Freeing the Rootstock

Freeing the rootstock
Freeing the rootstock

When we decided to plant an additional space with Pinot Noir grapes, we opted to plant bare rootstock and then, after a year, graft on the grape clone in the field. The rootstock is buried under a mound of dirt to keep it moist and protected from the elements. Once the rootstock begins to bud and grow leaves, it is necessary to uncover the plant from the mound to prevent mildew. This job is normally contracted through our vineyard manager, Ulises Valdez, to be done by vineyard workers. We talk a lot about how important the vineyard workers are to us and how difficult it would be to step in and do the job they do. We don’t have the stamina to do a lot of their work or the skill and expertise to do the job in the most effective and efficient way. But Clay and I decided that this was a job that not only we could do, but should do.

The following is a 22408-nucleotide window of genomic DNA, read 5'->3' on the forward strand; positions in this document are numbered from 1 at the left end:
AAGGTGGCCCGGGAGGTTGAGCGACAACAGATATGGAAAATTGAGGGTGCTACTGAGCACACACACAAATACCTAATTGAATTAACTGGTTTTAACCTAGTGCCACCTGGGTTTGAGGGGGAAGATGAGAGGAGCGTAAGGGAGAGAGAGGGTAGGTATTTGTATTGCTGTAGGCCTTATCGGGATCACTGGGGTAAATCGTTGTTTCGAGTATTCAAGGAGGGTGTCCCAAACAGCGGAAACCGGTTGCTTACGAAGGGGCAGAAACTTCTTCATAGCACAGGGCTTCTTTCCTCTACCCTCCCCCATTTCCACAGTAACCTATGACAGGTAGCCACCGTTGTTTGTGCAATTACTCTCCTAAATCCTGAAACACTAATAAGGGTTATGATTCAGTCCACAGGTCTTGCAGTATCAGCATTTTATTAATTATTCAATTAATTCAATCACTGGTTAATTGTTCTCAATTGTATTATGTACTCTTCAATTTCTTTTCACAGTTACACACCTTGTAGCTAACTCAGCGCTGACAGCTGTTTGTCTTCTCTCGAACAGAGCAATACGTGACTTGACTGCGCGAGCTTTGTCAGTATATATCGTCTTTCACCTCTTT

There are approximately 750 plants in the east block, also referred to as Block 5 or Celeste’s block. At each and every plant, we had to dig away the mounded dirt, clean it from the root and give the plant a gentle shake to remove any clinging soil. These plants are short. That meant a lot of bending.

Clay and I worked from 10:30 a.m. until 5:30 p.m. to complete the block. We guessed that a couple of experienced vineyard workers could have done it in a couple of hours. When we calculated the cost of hiring personnel to do the work and measured that against a full day of our time plus the pain, suffering and moaning, it doesn’t look that good on paper.

But doing the work ourselves? Priceless.